Atheist group challenges tax breaks for clergy housing
A group of atheists and agnostics filed recently a federal lawsuit in Wisconsin that challenges the constitutionality of giving tax breaks to church ministers on housing and living expenses.
The Freedom From Religion Foundation, in its lawsuit, FFRF v. Geithner, claimed that the Internal Revenue Code, Section 107, violates the Constitutional provision on the separation of church and state.
Under Section 107, clergy are exempt from paying the taxes of rent or home ownership from their income, including a down payment, home maintenance, utilities and home mortgage, among others.
The lawsuit, which was filed on Sept. 13 before the U.S. District Court in Madison, said clergy tax breaks violate both the Equal Protection clause and the Establishment clause of the Constitution.
The tax exemptions are based on an amendment that was made in 1954 to the IRS code. It was authored by the late Rep. Peter Mack of Illinois, who at the time cited a need to address discrimination against clergy.
The FFRF lawsuit stated that the process of review by the IRS to determine if an application qualifies for the tax break is highly in-depth with processes that “result in ‘excessive entanglement’ between church and state contrary to the Establishment Clause.”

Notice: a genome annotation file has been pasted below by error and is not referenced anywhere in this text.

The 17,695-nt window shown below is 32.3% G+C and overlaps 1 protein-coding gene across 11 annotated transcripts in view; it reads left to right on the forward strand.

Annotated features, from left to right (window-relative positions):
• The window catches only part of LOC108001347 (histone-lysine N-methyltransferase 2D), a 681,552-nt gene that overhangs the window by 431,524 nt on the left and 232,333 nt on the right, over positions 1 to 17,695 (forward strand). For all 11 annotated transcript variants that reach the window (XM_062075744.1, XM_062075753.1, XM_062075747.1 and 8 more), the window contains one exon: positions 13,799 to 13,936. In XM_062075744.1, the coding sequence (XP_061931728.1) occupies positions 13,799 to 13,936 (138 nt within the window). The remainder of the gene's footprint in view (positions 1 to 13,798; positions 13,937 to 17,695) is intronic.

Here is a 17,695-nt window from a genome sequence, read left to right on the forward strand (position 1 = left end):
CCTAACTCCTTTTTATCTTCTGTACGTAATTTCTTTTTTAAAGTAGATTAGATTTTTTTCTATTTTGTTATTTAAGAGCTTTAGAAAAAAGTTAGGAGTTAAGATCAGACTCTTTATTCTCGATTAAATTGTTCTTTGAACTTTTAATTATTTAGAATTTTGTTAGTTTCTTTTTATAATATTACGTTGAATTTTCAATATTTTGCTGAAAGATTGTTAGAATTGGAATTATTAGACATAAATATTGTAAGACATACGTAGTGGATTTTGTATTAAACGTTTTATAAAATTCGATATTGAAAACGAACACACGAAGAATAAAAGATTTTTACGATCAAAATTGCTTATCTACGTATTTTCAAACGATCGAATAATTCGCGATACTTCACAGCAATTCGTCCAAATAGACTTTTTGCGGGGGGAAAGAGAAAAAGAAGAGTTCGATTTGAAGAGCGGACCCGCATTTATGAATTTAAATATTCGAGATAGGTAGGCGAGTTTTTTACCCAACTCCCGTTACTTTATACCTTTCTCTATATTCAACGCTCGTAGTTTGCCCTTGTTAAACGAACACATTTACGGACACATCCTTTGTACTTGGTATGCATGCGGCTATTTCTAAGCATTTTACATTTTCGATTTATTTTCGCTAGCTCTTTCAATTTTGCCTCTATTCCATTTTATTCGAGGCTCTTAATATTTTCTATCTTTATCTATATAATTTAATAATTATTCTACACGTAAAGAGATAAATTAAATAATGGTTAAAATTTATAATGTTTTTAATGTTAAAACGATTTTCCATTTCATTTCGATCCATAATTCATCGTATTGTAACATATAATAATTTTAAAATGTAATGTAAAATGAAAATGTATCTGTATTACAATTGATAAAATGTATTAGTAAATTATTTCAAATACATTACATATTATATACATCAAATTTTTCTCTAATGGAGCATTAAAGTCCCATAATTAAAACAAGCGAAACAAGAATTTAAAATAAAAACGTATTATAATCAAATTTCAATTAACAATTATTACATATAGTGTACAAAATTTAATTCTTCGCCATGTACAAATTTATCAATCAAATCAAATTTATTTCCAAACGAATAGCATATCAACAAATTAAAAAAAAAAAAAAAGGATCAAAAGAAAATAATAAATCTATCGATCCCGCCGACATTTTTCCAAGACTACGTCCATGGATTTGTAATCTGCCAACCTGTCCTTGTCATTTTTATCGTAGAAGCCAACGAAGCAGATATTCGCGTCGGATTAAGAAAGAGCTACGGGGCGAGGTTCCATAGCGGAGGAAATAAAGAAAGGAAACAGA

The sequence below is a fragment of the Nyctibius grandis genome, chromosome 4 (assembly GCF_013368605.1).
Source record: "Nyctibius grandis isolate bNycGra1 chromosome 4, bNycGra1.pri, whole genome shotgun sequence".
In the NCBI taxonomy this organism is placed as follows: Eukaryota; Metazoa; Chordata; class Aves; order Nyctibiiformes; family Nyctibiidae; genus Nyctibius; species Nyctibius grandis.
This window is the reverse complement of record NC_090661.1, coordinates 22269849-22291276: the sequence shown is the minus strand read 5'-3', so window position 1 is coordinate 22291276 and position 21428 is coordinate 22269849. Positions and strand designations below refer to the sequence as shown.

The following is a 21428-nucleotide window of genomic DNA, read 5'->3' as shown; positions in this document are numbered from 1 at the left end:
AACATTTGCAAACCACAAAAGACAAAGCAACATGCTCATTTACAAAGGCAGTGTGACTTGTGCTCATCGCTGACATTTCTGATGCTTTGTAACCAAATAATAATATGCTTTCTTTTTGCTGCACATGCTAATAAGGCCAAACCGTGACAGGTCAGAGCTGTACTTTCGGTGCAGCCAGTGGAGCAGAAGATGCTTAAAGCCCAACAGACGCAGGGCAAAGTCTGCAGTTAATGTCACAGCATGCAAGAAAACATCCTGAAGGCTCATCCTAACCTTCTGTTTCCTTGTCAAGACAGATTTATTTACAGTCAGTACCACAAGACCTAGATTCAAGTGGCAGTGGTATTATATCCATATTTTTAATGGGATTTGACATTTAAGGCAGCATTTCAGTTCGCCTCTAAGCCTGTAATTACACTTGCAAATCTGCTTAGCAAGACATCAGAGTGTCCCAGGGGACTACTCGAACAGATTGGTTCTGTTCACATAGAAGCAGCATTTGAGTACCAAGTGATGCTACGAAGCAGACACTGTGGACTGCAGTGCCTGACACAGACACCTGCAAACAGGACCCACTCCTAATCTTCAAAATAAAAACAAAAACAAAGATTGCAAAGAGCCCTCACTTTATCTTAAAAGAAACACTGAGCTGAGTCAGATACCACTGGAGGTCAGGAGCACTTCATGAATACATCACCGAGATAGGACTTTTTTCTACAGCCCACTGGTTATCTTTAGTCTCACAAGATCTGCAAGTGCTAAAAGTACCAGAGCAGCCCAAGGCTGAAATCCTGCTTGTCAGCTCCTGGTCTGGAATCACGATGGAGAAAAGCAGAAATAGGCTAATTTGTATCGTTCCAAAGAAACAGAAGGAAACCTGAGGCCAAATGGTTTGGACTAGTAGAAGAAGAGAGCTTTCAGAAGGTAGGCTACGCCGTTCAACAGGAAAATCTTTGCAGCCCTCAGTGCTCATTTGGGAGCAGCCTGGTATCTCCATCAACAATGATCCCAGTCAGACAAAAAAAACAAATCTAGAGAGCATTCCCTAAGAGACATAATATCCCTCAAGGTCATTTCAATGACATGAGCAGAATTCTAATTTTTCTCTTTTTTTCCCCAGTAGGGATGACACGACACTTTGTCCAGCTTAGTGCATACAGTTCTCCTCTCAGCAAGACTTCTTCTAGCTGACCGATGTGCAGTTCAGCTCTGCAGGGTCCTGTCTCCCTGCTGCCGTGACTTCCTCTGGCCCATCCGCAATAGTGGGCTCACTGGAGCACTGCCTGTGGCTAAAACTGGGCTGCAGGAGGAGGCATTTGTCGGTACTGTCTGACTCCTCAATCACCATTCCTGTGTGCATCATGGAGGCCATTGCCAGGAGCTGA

Pointing out that the IRS must regularly “make purely religious determinations” in order to grant the clergy exemptions, the lawsuit sought to declare it unconstitutional and asked that the IRS be restrained from permitting it.
The defendants who are named in the lawsuit are U.S. Treasury Secretary Timothy Geithner and IRS commissioner Douglas Shulman. The plaintiffs are FFRF members Annie Laurie Gaylor, Emerita Anne Nicol Gaylor and Dan Barker.
Barker, an ordained minister, used to benefit from the tax break when affiliated with a church. He left ministry in his mid-30s and complained in the lawsuit that he is no longer qualified for it.
The FFRF recently withdrew a previous lawsuit filed in 2009 that challenged tax benefits for clergy, upon a 2011 Supreme Court ruling that stated that plaintiffs can only be entitled to win court cases if they are being directly injured by it.
John Witte of Emory University, Atlanta, doubts that the case will prosper.
Witte, who heads Emory University’s Center for the Study of Law and Religion, told the AP, “This is a pretty easy case. I think the Supreme Court has made it clear that tax exemption cases are for the legislature, not for the courts, to decide.”